A market trend that seems to gain increasing attention is the one concerning natural, homemade, bioproducts. This trend has also extended to specific products that require scientific expertise to be produced, such as sunscreen, in this case. According to new research, using homemade sunscreen might, in reality, harm your skin and cause sunburns.
Homemade sunscreen creams are, in reality, not effective against sunburns
Specialists warn us that the 68% of the recipes we might find on platforms such as Pinterest protect us superficially from the UV rays, and choosing such DIY product instead of buying a certified one might cause us serious health issues. They also suggest that, by self-producing your own sunscreen at home, you are not able to verify how effective and protective it actually is, in comparison with the commercial sunscreen that is thoroughly tested for efficacy.
These homemade sunscreen recipes generally include shea butter, coconut or almond oil, zinc oxide or beeswax, and, according to specialists, provide “minimal (…) protection” from the harming effects of sun exposure. Usually, they promote the benefits of using natural products in the detriment of the chemically produced commercial sunscreen, but scientists suggest that just because a product has fewer ingredients or is produced at home doesn’t make it safer.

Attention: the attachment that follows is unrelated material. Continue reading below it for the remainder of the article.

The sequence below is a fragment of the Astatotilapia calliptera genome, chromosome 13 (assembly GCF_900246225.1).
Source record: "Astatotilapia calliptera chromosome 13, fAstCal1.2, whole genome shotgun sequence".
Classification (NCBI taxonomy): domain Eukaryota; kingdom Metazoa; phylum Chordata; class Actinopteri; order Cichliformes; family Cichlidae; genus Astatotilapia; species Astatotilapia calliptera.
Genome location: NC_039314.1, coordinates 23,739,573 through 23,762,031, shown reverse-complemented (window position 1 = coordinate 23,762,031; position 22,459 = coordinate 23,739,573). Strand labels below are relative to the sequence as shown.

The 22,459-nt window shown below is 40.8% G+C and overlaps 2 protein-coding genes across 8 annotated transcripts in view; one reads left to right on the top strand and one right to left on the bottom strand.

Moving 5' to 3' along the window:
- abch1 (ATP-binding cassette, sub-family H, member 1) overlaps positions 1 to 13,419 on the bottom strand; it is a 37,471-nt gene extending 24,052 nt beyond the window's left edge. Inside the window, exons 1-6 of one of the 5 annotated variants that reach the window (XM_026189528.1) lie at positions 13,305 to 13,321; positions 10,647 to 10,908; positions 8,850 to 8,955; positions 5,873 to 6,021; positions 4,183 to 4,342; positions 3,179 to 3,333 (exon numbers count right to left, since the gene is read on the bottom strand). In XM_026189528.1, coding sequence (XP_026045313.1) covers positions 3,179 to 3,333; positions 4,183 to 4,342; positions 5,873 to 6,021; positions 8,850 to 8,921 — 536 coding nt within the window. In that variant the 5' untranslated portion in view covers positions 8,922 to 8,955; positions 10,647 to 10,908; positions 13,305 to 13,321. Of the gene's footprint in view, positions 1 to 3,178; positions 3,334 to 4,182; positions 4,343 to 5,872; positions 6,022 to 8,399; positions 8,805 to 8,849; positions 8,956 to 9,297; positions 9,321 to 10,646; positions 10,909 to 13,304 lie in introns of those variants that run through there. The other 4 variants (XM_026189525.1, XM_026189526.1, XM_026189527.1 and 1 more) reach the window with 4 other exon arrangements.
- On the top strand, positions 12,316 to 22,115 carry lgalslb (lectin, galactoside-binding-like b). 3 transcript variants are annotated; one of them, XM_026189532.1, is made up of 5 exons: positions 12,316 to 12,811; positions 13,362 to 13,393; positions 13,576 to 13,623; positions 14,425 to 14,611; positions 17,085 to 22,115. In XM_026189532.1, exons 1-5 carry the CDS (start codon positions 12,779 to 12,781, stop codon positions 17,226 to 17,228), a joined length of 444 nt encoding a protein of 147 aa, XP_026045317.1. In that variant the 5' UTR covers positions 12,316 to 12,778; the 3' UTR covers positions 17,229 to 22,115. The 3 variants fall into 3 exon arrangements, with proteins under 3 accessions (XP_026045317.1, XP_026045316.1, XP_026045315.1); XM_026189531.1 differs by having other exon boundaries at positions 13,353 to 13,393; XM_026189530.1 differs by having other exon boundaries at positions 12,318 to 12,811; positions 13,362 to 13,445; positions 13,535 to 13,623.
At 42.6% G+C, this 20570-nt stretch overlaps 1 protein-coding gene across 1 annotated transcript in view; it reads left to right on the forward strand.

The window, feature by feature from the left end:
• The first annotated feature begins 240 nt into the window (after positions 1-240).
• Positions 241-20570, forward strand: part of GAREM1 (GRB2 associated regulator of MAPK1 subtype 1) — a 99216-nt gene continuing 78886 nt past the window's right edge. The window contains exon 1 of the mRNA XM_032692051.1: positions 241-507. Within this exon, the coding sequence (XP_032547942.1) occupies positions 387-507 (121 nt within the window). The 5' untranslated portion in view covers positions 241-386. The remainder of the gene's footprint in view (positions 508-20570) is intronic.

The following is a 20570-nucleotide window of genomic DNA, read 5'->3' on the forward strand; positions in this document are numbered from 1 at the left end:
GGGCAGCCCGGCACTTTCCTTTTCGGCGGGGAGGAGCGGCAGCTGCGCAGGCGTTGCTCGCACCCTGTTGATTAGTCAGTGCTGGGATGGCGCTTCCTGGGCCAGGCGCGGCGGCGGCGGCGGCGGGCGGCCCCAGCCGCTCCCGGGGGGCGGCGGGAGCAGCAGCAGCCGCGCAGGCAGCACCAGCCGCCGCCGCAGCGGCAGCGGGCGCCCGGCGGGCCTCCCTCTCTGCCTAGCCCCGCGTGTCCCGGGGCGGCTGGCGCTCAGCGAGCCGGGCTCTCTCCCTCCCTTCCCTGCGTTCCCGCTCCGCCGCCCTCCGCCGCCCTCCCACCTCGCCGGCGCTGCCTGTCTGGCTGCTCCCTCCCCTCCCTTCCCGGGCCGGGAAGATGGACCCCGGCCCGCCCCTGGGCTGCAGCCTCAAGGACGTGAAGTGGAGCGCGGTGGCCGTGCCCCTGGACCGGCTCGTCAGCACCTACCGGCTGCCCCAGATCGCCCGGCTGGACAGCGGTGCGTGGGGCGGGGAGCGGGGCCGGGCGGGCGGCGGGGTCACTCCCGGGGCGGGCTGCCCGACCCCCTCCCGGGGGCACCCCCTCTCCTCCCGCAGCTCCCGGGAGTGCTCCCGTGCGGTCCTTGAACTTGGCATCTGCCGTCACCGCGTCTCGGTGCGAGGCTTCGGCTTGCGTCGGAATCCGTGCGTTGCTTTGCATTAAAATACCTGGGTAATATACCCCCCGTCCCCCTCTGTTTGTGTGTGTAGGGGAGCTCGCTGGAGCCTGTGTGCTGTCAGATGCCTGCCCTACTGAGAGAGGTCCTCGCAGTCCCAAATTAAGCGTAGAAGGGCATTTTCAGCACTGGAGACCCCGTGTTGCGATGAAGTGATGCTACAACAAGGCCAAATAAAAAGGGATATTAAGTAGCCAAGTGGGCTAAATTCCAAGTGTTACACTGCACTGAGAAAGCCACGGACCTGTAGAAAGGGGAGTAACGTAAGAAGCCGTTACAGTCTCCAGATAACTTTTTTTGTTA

In Canada, after a series of reports concerning skin eruptions caused by Banana Boat sunscreen, in 2017, Health Canada examined 27 sunscreen products that were available to the consumers, to see if they constitute any danger to their users. No problems were found concerning none of the 27 products, and none of them had any preservatives that might’ve been harmful to the skin among its ingredients.
How to protect yourself from the sun?
As Health Canada suggests, one should use a sunscreen with SPF above 30, roughly 15 minutes before sun exposure, and continue reapplying it once every two hours, or even more frequently if swimming.
To be fully protected, you should ensure to apply the right amount on sunscreen, which is usually about 35 ml to cover all body parts that are exposed to the sun of an adult.
Moreover, be sure not to expose your sunscreen to direct heat, and to test the sunscreen on a small portion of your skin before going sunbathing if you have sensitive skin, to ensure that no skin reaction will ruin your vacay.